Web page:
I was saddened to hear last week that Mariano Rivera, one of the greatest closers in baseball of all-time (Rivera career stats), tore his ACL in a freak accident shagging fly balls in the outfield.
We hear commentators on SportsCentre talk about ACL injuries fairly frequently in various sports, and you may hear guys throw the term around as well, but, really, what the heck is an ACL anyway?
Some Basic Anatomy.
The ACL, or anterior cruciate ligament, is the critical ligament that prevents the shin bone from separating from the thigh bone above. Secondarily, it also keeps the lower leg from twisting too much. Think of it like a rope that keep the bones from separating. Too much strain on it, and the ACL might tear.
The "anterior" part of the acronym is because it sits in front of the PCL (posterior cruciate), and "cruciate", which means "cross", because the ACL and PCL criss-cross each other in the centre of the knee.
There you go. Might win you a bar bet some night.
So, who typically tears their ACL? And how? And how often?
Well, ACL tears certainly are common. 1 in 3000 people tear their ACL per year, and appproximately 70% of those occur during some sort of sporting activity.
For whatever reason, Females tend to tear the ACL significantly more than men. For example, Linendfeld et al (http://ajs.sagepub.com/content/22/3/364.short) reported a SIX-FOLD increase in ACL injuries in female soccer players than men, and Ferreti et al, (http://ajs.sagepub.com/content/20/2/203.short) noted a FOUR-FOLD increased incidence in women Volleyball players.
Mechanisms of Injury.
When I'm taking a history from a patient about their injury, if I've done my job right, I usually have a pretty good idea of what they might have done to themselves, even before examining them. This is crucial in eliciting the history of a possible ACL injury, as they can be easily missed, if you're not careful.
The classic injury, is very much what Rivera did. The athlete will describe a non-contact, sudden decelerating move. Very often the player will plant their foot and hyperextend and/or twist the knee, while trying to cut, or change direction. If the foot doesn't slide, (ie, a cleat or shoe gets stuck), the knee may strain and injure the ACL.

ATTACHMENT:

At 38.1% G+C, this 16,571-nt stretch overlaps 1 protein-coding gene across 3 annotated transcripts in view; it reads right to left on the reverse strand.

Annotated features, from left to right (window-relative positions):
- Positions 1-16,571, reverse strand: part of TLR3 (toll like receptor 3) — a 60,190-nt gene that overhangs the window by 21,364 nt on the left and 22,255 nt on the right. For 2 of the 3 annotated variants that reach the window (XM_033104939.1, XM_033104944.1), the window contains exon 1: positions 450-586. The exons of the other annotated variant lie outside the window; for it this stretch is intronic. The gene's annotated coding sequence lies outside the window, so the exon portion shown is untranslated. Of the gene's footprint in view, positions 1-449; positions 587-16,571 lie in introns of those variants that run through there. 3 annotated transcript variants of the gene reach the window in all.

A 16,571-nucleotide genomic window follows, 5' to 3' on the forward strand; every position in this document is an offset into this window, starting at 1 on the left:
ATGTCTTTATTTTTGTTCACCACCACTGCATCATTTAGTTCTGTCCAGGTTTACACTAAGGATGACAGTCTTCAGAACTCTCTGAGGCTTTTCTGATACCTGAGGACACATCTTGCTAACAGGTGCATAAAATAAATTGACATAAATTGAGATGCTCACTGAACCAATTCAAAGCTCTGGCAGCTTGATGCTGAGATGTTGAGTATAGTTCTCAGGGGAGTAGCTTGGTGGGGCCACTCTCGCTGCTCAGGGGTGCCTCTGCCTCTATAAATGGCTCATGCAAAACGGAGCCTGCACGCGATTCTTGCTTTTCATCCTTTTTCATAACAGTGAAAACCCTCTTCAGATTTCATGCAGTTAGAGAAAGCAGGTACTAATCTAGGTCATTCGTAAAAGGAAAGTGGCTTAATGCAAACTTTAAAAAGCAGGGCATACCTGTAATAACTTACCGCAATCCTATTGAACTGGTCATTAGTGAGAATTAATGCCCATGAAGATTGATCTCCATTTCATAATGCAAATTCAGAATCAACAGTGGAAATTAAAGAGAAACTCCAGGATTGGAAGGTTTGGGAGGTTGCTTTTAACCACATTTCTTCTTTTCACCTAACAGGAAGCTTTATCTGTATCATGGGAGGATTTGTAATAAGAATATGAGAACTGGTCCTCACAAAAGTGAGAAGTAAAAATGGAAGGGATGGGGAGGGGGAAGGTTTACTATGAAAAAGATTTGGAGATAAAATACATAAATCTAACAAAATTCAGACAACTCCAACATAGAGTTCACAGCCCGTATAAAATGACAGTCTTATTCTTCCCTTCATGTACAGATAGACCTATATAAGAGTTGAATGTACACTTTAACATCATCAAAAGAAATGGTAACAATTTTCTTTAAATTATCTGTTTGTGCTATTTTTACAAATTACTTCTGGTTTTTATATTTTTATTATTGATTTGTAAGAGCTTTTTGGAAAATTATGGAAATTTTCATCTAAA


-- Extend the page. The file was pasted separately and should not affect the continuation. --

The patient may describe a "POPPING" sensation, as the ACL finally gives out and tears. If the injury is isolated, there may be very little swelling associated.
In this case, raw video footage demonstrates one of the mechanisms of injury; hyperextending the knee.
It's Torn. Now What?
At our sport clinic, after the diagnosis is made, the question then becomes, should this be fixed or not?
Watching ESPN, or TSN, or any of the other SN's, you'd think it's "to the operating room as soon as possible".
It actually shouldn't be. The human body is a funny thing. For some people, their proprioceptive ability (or position sense), can compensate for the loss of the ACL dramatically. If their activity or sport consists mostly of straight ahead running only, they may do ok without fixing it. I'm thinking of runners, cylcists, swimmers, and perhaps a few others.
However, sports that are stop and go, like basketball, soccer, football and the like, do depend on the ACL greatly, and probably require fixing, no matter how good your proprioception is.
Our usual protocol following an ACL injury, is quieting the knee down (ie getting any swelling settled),
getting as much range of motion back, and getting the knee (especially the hamstrings) as strong as possible, before an operation. A good physiotherapist is your best friend.
The operation to fix the ACL, usually involves replacing it with a hamstring or part of the quadriceps tendon from the patient. This can be done as day-surgery, but then the true work for the athlete begins.
Rehab should be intensive, with reasonable time lines being about 3 months to get back to straight ahead activity, and 6 months to stop and go sport.
Best wishes to Rivera. I'd hate to see him end his career this way.